Besides, marmosets may not be an ideal research model. They were a good choice for the Japanese team because they reach sexual maturity relatively quickly, and females may produce 40 to 80 offspring in a lifetime. They’re also less expensive and more efficient to work with at the colony level than larger primates that reproduce less copiously. Still, they have yet to prove themselves as models for neurodegenerative diseases. That’s because their brains differ more from humans’ than the brains of Old World monkeys like rhesus macaques do. And less is known about their normal cognitive function, because it has not been studied as actively. So for studying disruptions of higher-order processes like memory, which can be central to neurodegenerative diseases such as Alzheimer’s, they may not be good enough.
Still, the possibility of transgenic primate models could revolutionize medical research. Such primates could offer a proving ground for new therapies that look promising in mice but seem too risky to try in humans. This is especially true for disorders that involve the brain and nervous system. Morrison says the lack of good primate models has been a “major obstacle” in developing and testing new treatments for several neurodegenerative diseases.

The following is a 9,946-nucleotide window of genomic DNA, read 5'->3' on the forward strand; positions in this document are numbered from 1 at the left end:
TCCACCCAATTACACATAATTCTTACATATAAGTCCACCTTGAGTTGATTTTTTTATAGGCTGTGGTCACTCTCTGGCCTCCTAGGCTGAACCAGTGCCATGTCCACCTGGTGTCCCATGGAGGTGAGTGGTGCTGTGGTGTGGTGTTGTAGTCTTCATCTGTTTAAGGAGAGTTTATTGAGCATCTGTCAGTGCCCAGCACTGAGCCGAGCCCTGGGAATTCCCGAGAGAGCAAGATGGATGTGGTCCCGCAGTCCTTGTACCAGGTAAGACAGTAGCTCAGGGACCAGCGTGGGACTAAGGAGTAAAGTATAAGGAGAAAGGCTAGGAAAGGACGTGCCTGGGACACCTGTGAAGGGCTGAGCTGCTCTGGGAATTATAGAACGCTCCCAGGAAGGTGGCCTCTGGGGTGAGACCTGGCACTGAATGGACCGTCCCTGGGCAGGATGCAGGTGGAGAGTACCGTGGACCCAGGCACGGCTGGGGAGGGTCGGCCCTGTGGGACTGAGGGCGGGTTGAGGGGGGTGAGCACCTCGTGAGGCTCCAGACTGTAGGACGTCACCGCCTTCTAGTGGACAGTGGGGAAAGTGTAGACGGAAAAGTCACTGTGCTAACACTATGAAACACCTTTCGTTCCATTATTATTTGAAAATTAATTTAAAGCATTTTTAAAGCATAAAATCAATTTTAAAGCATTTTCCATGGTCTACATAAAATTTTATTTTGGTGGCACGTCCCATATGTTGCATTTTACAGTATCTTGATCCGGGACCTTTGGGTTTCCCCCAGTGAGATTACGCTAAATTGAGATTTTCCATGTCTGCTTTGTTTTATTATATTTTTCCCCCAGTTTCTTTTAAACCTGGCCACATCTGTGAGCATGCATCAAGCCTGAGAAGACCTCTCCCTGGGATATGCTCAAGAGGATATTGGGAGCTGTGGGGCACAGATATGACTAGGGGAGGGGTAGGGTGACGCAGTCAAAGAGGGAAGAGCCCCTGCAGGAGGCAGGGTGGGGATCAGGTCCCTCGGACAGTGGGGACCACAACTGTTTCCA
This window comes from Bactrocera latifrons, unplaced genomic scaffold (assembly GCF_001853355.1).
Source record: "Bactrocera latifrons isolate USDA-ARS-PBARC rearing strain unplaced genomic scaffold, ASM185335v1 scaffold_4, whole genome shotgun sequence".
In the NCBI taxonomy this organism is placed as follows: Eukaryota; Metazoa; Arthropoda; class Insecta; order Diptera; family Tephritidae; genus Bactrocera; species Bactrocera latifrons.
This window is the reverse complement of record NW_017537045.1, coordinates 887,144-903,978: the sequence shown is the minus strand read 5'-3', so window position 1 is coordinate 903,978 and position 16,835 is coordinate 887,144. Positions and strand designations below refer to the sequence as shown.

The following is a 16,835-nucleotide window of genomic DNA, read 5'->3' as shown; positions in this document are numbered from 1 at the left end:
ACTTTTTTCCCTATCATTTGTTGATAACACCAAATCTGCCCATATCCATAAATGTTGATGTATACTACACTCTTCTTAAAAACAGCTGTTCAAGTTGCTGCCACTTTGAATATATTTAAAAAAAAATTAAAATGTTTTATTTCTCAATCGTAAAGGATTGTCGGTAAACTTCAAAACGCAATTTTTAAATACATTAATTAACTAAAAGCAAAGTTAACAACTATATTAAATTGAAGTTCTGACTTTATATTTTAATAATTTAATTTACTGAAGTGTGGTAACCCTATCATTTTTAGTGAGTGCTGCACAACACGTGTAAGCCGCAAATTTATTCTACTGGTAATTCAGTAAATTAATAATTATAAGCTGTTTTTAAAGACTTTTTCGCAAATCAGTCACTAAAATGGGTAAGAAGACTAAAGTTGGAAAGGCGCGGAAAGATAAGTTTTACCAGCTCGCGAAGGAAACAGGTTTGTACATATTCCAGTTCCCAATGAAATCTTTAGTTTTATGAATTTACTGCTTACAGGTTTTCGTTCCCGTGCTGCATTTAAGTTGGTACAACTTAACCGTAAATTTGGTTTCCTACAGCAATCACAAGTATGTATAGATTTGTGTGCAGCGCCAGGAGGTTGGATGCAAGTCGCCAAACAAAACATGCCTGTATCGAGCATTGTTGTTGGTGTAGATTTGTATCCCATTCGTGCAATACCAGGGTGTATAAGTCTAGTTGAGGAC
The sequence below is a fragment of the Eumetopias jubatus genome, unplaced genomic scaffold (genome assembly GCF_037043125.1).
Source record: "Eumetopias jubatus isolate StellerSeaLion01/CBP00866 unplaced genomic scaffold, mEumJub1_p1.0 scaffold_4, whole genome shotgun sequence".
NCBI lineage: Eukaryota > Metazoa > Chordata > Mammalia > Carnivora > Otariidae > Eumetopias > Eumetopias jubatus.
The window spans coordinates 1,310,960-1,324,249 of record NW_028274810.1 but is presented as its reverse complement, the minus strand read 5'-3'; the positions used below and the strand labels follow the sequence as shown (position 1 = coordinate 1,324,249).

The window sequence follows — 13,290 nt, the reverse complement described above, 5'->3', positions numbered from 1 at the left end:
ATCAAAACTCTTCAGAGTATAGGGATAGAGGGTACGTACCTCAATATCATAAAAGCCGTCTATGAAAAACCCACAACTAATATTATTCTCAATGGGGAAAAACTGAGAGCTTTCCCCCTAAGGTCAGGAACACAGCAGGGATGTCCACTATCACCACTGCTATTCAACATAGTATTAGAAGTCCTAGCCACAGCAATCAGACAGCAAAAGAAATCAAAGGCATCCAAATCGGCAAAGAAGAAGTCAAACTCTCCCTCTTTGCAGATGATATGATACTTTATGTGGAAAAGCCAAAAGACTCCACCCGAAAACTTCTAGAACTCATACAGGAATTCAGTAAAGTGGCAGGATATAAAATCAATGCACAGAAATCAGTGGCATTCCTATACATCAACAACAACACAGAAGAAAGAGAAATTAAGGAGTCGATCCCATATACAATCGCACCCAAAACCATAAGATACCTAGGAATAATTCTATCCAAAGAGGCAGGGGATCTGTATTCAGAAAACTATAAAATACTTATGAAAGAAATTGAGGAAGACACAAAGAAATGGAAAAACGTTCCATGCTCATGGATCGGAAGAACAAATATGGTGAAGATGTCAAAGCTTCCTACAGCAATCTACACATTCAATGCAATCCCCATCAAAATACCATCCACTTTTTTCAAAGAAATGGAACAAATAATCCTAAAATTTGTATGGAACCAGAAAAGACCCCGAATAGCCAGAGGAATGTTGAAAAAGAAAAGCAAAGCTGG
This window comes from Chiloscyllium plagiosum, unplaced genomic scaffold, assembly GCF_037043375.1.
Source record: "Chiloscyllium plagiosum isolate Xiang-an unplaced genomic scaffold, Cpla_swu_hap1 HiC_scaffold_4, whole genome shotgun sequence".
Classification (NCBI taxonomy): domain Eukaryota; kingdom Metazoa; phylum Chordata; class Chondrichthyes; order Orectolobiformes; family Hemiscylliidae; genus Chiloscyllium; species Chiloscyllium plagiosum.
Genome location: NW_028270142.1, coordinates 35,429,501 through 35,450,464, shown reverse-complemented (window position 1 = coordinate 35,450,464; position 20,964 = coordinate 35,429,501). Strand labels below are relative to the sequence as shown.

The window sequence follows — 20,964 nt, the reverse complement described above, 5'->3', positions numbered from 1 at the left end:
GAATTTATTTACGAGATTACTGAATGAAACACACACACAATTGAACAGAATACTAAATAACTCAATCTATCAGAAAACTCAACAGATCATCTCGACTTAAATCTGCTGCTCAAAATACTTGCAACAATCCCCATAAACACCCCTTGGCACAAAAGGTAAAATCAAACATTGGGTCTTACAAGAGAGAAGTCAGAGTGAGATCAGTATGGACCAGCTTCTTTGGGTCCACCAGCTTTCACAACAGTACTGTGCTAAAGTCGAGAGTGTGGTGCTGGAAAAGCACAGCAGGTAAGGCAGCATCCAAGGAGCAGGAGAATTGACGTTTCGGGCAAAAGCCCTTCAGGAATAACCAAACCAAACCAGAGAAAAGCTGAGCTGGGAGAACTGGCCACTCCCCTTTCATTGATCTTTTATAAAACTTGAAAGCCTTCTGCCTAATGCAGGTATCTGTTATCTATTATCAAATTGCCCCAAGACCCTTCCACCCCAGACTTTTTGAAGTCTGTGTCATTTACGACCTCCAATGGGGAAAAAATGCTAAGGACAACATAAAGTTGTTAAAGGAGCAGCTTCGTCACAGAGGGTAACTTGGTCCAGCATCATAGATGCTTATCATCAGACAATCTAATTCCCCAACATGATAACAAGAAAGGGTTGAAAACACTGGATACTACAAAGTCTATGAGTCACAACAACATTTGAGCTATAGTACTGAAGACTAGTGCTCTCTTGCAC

Huntington’s disease is a case in point. Current rodent models do not capture key aspects of the disorder, in part because of differences between their brains and those of humans. People with Huntington’s typically display abnormal movement, especially the writhing movements called chorea; they also tend to develop dementia or even psychosis. But rodents don’t have the types of neurons, the number of synapses, or the types of neural relay centers that are crucial to human motor control, so researchers can’t see exactly how potential treatments will affect these systems. A team led by Steve Goldman, a professor of neurology and neurosurgery at the University of Rochester Medical Center, has developed a possible therapy that uses stem cells to regenerate a type of neuron lost in Huntington’s disease. It works in mice, he says. But it’s not something that’s going to be tested in humans until the researchers can try it out in primates first, because the relevant anatomy in mice is just too different.